In a statement, the IFC said it had examined the 
social and environmental impacts of its loans as 
part of a due diligence process and did not 
identify kidney disease as something related to 
the sugar plantation's operations.

Nonetheless, the statement said, "we are 
concerned about this disease that affects not 
only Nicaragua but other countries in the region, 
and will follow closely any new findings."

Ariel Granera, a spokesman for the Pellas' 
business conglomerate, said that starting as 
early as 1993 the company had begun taking a wide 
variety of precautions to avoid heat stress in 
its workers, from starting their shifts very 
early in the morning to providing them with many 
gallons of drinking water per day.

Associated Press reporters saw workers bringing 
water bottles from their homes, which they 
refilled during the day from large cylinders of 
water in the buses that bring them to the fields.

Glaser, the co-founder of the activist group in 
Nicaragua, La Isla Foundation, said that 
nonetheless many worker protections in the region 
are badly enforced by the companies and 
government regulators, particularly measures to 
stop workers with failing kidneys from working in 
the cane fields owned by the Pellas Group and other companies.

Many workers disqualified by tests showing high 
levels of creatinine go back to work in the 
fields for subcontractors with less stringent 
standards, he said. Some use false IDs, or give 
their IDs to their healthy sons, who then pass 
the tests and go work in the cane fields, damaging their kidneys.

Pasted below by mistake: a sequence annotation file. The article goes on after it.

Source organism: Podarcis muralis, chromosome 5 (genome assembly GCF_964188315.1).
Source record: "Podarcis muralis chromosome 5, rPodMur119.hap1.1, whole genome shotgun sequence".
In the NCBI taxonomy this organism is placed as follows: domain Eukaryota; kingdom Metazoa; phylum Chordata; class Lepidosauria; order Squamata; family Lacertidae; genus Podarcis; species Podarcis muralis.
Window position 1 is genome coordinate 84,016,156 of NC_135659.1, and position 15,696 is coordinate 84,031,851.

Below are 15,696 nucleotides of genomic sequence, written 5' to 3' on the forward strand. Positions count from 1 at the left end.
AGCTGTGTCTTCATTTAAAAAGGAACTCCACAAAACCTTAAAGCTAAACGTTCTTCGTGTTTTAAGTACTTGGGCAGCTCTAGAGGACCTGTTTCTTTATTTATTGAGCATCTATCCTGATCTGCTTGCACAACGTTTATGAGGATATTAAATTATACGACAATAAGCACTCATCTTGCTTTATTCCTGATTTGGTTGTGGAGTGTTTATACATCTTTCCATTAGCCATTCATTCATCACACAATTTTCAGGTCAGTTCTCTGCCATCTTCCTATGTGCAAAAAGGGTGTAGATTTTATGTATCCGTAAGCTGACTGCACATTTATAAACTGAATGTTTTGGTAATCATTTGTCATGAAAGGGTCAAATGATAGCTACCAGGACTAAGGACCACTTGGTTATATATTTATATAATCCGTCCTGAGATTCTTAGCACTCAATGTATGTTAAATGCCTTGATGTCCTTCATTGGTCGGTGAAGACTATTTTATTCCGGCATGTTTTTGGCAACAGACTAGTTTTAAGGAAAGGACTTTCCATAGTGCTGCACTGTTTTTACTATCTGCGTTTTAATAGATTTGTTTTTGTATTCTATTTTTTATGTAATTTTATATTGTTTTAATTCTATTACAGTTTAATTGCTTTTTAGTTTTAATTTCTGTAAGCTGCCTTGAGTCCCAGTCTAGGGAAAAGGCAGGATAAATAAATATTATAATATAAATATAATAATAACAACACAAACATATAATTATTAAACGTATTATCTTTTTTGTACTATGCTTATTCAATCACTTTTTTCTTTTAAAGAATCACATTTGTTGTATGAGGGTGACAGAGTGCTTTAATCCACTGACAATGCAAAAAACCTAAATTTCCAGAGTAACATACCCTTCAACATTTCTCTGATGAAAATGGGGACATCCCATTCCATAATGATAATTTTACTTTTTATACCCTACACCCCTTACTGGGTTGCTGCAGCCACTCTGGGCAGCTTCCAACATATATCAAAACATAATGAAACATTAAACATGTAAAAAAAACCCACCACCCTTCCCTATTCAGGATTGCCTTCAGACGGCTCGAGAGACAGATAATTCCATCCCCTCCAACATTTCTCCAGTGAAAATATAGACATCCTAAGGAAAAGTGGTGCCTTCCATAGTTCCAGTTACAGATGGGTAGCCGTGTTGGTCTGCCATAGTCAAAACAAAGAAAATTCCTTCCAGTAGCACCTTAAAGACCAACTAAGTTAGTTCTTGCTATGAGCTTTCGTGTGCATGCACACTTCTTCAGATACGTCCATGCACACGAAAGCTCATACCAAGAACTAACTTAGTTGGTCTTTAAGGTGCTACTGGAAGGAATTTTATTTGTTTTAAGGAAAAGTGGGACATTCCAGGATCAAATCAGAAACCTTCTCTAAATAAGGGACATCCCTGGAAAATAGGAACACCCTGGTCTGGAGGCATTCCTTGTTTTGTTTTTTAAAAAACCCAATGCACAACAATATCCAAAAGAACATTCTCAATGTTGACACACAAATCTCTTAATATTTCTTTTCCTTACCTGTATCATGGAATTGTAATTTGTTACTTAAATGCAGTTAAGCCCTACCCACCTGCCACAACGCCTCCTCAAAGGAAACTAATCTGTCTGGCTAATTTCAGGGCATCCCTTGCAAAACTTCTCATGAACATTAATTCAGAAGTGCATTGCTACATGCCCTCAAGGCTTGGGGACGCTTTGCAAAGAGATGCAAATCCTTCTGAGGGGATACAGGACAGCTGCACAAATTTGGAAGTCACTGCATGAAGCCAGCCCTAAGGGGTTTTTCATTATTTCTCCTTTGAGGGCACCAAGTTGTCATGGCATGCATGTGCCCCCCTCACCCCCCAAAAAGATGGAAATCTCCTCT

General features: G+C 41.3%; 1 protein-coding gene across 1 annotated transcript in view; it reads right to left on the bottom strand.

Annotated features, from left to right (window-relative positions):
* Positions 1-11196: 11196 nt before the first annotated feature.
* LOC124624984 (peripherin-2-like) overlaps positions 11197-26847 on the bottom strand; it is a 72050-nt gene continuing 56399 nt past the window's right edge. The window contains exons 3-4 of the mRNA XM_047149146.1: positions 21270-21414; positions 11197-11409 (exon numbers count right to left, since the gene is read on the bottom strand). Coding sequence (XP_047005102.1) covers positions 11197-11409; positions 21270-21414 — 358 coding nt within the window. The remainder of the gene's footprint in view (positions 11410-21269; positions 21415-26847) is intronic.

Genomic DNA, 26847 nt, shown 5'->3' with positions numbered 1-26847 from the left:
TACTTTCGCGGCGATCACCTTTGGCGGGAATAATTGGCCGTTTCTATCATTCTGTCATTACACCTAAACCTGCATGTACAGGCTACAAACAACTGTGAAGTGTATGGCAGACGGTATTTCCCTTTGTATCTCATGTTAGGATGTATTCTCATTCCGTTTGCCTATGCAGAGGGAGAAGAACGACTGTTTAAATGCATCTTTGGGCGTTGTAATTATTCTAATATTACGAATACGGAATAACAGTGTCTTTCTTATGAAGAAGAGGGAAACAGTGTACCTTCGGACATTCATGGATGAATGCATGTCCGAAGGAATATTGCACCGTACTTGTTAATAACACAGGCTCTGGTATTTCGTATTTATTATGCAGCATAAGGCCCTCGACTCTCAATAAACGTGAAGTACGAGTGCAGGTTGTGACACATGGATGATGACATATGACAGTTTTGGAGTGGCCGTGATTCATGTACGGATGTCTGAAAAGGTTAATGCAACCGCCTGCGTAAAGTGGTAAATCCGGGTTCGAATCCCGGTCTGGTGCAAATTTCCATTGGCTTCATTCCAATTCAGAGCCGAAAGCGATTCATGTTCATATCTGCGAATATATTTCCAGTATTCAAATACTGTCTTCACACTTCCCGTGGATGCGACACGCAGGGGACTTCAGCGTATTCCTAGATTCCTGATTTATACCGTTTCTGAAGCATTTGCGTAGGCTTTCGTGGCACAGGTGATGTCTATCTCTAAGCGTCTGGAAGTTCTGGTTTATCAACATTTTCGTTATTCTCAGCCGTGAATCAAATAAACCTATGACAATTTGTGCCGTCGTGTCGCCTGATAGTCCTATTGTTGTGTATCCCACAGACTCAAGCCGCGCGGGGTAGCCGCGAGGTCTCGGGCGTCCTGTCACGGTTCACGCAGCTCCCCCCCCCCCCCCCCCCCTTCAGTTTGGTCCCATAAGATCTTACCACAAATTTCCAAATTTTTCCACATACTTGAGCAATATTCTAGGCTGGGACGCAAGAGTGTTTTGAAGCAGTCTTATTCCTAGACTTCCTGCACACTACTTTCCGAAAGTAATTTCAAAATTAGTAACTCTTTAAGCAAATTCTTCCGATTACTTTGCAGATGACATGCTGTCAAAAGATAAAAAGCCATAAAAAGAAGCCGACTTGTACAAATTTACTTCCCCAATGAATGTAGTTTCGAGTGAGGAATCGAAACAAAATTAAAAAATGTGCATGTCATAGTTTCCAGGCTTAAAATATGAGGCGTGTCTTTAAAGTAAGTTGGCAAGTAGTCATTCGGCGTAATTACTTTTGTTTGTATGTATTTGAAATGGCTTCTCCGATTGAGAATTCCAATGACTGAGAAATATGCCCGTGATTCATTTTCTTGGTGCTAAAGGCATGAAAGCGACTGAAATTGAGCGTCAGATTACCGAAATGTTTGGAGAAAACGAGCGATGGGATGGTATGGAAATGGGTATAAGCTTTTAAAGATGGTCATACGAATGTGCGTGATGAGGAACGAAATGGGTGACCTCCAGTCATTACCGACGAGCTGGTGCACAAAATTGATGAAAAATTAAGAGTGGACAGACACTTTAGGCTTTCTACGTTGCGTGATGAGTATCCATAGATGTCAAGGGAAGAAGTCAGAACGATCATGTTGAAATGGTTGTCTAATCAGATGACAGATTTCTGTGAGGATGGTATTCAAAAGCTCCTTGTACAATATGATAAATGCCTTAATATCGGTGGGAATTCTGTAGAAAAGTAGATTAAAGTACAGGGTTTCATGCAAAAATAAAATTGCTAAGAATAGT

"This is the only job in town," Glaser said. 
"It's all they're trained to do. It's all they know."

The Ingenio San Antonio mill processes cane from 
more than 24,000 hectares (60,000 acres) of 
fields, about half directly owned by the mill and 
most of the rest by independent farmers.

The trade group for Nicaragua's sugar companies 
said the Boston University study had confirmed 
that "the agricultural sugar industry in 
Nicaragua has no responsibility whatsoever for 
chronic renal insufficiency in Nicaragua" because 
the research found that "in the current body of 
scientific knowledge there is no way to establish 
a direct link between sugar cane cultivation and renal insufficiency."

Brooks, the epidemiologist at Boston University, 
told the AP that the study simply said there was 
no definitive scientific proof of the cause, but 
that all possible connections remained open to future research.

In comparison with Nicaragua, where thousands of 
kidney disease sufferers work for large sugar 
estates, in El Salvador many of them are 
independent small farmers. They blame 
agricultural chemicals and few appear to have 
significantly changed their work habits in 
response to the latest research, which has not 
received significant publicity in El Salvador.

In Nicaragua, the dangers are better known, but 
still, workers need jobs. Zapata Palacios left 
eight children. Three of them work in the cane fields.

Two already show signs of disease.

Associated Press writer Filadelfo Aleman reported 
this story in Chichigalpa, Nicaragua, and Michael 
Weissenstein reported from Mexico City. AP 
writers Marcos Aleman in Bajo Lempa, El Salvador, 
and Romina Ruiz-Goiriena in Guatemala City contributed to this report.

Mitchel's comment:
My bet is that the diseases are caused by 
microorganisms in the fertilizers being used. I 
wonder if the same diseases are occurring on 
organic and fertilizer-free farms. It's simply 
amazing that some "scientists" are blaming this 
on workers' lifestyles (not drinking enough 
water) as though not until recently did sugar 
cane workers labor under severe conditions 
stressing the body. It's probably not that 
they're not drinking sufficient water, but it's 
worth looking at what's in the water that they are drinking.

- Mitchel Cohen

Ring the bells that still can ring,  Forget your perfect offering.
There is a crack, a crack in everything, That's how the light gets in.
~ Leonard Cohen